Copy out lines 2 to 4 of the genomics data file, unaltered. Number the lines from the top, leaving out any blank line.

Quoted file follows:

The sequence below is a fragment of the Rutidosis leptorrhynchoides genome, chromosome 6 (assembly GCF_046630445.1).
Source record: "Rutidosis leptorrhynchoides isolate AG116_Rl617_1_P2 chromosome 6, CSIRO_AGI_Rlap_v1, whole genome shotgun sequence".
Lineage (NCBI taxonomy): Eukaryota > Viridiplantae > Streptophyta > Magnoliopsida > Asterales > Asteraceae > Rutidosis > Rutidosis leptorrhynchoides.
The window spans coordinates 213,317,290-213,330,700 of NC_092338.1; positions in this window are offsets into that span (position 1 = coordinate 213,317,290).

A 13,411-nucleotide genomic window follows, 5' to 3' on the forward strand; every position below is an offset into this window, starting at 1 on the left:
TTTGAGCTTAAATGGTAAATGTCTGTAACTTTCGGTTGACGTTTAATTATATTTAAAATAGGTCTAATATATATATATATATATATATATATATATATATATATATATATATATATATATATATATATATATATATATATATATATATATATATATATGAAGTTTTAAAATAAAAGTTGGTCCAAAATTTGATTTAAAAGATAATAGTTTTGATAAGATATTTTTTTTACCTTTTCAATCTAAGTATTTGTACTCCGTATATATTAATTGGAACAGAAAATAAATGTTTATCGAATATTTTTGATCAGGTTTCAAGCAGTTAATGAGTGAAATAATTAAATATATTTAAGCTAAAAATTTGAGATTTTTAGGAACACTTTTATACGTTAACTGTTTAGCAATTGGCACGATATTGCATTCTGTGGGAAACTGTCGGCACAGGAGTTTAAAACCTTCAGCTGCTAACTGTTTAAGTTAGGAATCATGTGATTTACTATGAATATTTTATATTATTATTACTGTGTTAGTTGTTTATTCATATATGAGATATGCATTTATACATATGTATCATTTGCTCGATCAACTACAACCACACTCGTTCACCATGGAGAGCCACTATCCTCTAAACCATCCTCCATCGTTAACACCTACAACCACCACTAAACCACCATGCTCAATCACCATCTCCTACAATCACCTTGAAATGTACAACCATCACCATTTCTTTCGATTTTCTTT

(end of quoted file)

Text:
Source record: "Rutidosis leptorrhynchoides isolate AG116_Rl617_1_P2 chromosome 6, CSIRO_AGI_Rlap_v1, whole genome shotgun sequence".
Lineage (NCBI taxonomy): Eukaryota > Viridiplantae > Streptophyta > Magnoliopsida > Asterales > Asteraceae > Rutidosis > Rutidosis leptorrhynchoides.
The window spans coordinates 213,317,290-213,330,700 of NC_092338.1; positions in this window are offsets into that span (position 1 = coordinate 213,317,290).